Intermarriage: An open letter to Orthodox and Conservative Rabbis

An open letter to Orthodox and Conservative rabbis:

Guest Post by Laura Cooper

You say you’re against intermarriage, you know there’s a 50% intermarriage rate, and you know some kids who come out of those marriages aren’t going to be halachically Jewish–maybe 30-40%. So, about 15-20% of all Jewish marriages will result in non-Jewish children. You say you’re against intermarriage, but what are you going to do about it?

I’m one of those kids. I got lost in the system. To be told by someone that you’re Jewish one day and to be told you’re not the next, well it’s pretty disconcerting, if you can imagine. And as much as I’d like to believe the former, I’ve decided to convert. I’m tired of wondering in which contexts I can call myself Jewish, and in which contexts other people would be offended if I did. I’m tired of wondering whether the words of the Torah were meant for me or not. I’m tired of having it implied that the God of my fathers doesn’t want my davening. I’m tired of thinking that’s actually true. I’ve been trying to convert since I was nineteen, but I keep running up against you.

I like to think I’m doing the right thing, you know. Next to all the halachically Jewish kids my age, for whom you are happy if they just light some candles on Shabbat or something, I’m gladly taking on a whole lot more. I don’t know about them, but I have the extra burden of knowing I’m the only one in my family left to keep it going. I’m here. I’m ready. Heck, I’m even completely willing. And yet–I get no compassion. You don’t even notice. In the halachic world of categories and laws, I have no category. I fell through the cracks. Do you care what happens to me? Am I a part of klal yisrael? If so, what do I do about it?

Nothing would make me happier than having you tell me you’d like to see me convert because it’s my responsibility as a part of the Jewish people. Instead, it’s as if you hope I don’t mention it too much. It’s as if you simply cannot tolerate the subject, so instead you always come up with the same line: “You are Jewish if your mother is Jewish.” And the conversation ends. And I feel terrible. And you don’t notice. Your hands are tied, you say. Just be patient, you say.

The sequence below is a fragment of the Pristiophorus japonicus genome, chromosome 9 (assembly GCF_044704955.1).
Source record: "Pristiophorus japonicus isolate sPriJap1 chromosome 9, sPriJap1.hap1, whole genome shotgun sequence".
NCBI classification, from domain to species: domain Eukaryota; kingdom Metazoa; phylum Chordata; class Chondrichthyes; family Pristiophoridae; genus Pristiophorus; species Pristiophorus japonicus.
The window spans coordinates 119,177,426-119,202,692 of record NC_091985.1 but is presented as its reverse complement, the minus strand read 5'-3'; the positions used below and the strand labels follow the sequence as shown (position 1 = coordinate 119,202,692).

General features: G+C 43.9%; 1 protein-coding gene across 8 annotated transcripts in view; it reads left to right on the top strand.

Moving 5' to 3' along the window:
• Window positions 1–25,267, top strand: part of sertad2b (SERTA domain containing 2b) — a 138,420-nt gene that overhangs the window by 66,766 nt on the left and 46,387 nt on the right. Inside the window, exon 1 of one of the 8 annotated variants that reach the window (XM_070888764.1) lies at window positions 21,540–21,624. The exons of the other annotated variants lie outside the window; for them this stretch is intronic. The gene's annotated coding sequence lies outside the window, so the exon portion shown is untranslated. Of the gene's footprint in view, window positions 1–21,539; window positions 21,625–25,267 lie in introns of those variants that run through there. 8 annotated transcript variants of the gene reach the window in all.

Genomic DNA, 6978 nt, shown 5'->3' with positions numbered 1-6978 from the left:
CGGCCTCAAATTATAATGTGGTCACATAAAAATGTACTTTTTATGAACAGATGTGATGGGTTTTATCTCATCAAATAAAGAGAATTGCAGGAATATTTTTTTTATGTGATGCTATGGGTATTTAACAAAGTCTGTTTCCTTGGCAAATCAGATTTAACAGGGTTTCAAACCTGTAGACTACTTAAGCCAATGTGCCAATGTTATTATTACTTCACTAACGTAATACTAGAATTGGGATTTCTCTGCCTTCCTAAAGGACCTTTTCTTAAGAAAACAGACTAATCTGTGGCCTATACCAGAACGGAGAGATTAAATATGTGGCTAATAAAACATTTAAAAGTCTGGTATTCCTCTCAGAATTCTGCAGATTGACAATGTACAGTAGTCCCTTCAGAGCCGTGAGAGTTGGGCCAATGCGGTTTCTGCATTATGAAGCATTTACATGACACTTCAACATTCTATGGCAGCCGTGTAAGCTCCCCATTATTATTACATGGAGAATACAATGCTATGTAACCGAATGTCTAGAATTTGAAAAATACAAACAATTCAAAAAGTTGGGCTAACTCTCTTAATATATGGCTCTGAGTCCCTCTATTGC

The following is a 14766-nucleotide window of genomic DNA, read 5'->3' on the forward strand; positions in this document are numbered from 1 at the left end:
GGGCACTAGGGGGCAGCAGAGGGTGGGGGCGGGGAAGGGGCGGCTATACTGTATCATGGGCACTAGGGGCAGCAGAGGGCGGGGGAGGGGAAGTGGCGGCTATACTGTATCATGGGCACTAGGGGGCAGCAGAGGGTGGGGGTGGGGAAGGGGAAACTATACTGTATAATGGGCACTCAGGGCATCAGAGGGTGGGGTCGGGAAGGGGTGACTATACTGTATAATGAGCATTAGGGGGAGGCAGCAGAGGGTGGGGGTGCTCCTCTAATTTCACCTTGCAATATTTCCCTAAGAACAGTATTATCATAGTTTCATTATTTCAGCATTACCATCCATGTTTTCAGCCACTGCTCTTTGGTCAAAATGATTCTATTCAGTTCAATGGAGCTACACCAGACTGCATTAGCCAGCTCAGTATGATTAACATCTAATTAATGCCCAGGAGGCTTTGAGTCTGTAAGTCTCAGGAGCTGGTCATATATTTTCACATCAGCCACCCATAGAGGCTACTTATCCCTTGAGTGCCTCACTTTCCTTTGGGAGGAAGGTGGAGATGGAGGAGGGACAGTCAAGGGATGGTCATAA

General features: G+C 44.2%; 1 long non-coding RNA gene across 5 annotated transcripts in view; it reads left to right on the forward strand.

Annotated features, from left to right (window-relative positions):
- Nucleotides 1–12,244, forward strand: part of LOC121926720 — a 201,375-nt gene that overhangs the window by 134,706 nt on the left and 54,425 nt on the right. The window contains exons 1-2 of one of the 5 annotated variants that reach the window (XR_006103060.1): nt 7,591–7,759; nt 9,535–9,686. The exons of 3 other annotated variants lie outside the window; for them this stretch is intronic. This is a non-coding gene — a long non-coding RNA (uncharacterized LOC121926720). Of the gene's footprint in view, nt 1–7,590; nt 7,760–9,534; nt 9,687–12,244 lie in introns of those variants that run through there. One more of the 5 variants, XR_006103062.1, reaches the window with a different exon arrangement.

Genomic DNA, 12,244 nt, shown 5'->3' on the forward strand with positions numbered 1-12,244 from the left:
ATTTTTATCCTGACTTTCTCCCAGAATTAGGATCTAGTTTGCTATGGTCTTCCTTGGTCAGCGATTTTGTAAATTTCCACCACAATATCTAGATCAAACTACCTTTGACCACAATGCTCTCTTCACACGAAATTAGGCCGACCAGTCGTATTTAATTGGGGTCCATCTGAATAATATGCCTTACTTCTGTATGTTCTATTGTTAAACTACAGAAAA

My request isn’t that radical. I’m not asking that you accept patrilineal descent. Hey, I’m with you: my childhood was a perfect case study of the mixed messages kids get from an intermarriage, and therefore I’m against it because intermarriage caused this.

I’m only asking two things, and I think they’re pretty reasonable: Make it easier for people like me to convert, and stop reacting with such horror when you hear the term. It’s not a “death sentence” for continuity unless you make it one. Look, I’m on your side. I want to do this the right way. Why make it so difficult? There’s a lot of people like me out there, and I bet the number is growing. Ignoring it isn’t going to help you, me, or us. Telling me that I’m 100% a gentile and you couldn’t care less one way or the other whether I convert or not is pretty hurtful, you know. I know it’s easy to say it anyway, especially now that it’s an “issue.”

I want to know something. What do you suggest I do? What would be ideal? Do you want me to be Reform? Convert to Christianity, maybe? Would that be convenient for you? Do you really think keeping the children of 15-20% of married Jews alienated from Judaism is going to be a good thing? I didn’t choose the religion of my parents, but I am choosing what I do next. I love Judaism, I’ve never had another religion, I don’t want it to die in my family, and I don’t believe you really do either. So, can you help me out here?

Sincerely,

A Patrilineal Conversion Candidate

Find out more about conversion on 4torah.com

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